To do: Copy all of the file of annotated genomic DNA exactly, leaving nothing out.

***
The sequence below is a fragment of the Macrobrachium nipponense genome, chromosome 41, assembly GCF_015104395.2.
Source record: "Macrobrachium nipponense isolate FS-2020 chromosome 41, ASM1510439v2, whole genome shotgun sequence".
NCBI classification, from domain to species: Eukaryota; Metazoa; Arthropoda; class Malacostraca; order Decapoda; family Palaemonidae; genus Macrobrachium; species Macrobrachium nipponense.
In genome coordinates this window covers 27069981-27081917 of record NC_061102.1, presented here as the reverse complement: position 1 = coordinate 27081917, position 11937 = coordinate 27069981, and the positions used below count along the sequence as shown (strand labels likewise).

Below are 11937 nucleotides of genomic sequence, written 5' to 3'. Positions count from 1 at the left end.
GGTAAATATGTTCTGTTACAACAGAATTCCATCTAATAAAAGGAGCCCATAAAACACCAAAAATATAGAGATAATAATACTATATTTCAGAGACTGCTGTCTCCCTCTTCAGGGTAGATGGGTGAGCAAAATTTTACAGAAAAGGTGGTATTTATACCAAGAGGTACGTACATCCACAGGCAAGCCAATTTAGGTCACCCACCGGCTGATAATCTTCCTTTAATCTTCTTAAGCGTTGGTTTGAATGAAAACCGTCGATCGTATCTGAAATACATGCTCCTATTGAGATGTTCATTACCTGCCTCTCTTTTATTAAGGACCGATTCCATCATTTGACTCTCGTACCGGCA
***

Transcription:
The sequence below is a fragment of the Macrobrachium nipponense genome, chromosome 41, assembly GCF_015104395.2.
Source record: "Macrobrachium nipponense isolate FS-2020 chromosome 41, ASM1510439v2, whole genome shotgun sequence".
NCBI classification, from domain to species: Eukaryota; Metazoa; Arthropoda; class Malacostraca; order Decapoda; family Palaemonidae; genus Macrobrachium; species Macrobrachium nipponense.
In genome coordinates this window covers 27069981-27081917 of record NC_061102.1, presented here as the reverse complement: position 1 = coordinate 27081917, position 11937 = coordinate 27069981, and the positions used below count along the sequence as shown (strand labels likewise).

Below are 11937 nucleotides of genomic sequence, written 5' to 3'. Positions count from 1 at the left end.
GGTAAATATGTTCTGTTACAACAGAATTCCATCTAATAAAAGGAGCCCATAAAACACCAAAAATATAGAGATAATAATACTATATTTCAGAGACTGCTGTCTCCCTCTTCAGGGTAGATGGGTGAGCAAAATTTTACAGAAAAGGTGGTATTTATACCAAGAGGTACGTACATCCACAGGCAAGCCAATTTAGGTCACCCACCGGCTGATAATCTTCCTTTAATCTTCTTAAGCGTTGGTTTGAATGAAAACCGTCGATCGTATCTGAAATACATGCTCCTATTGAGATGTTCATTACCTGCCTCTCTTTTATTAAGGACCGATTCCATCATTTGACTCTCGTACCGGCA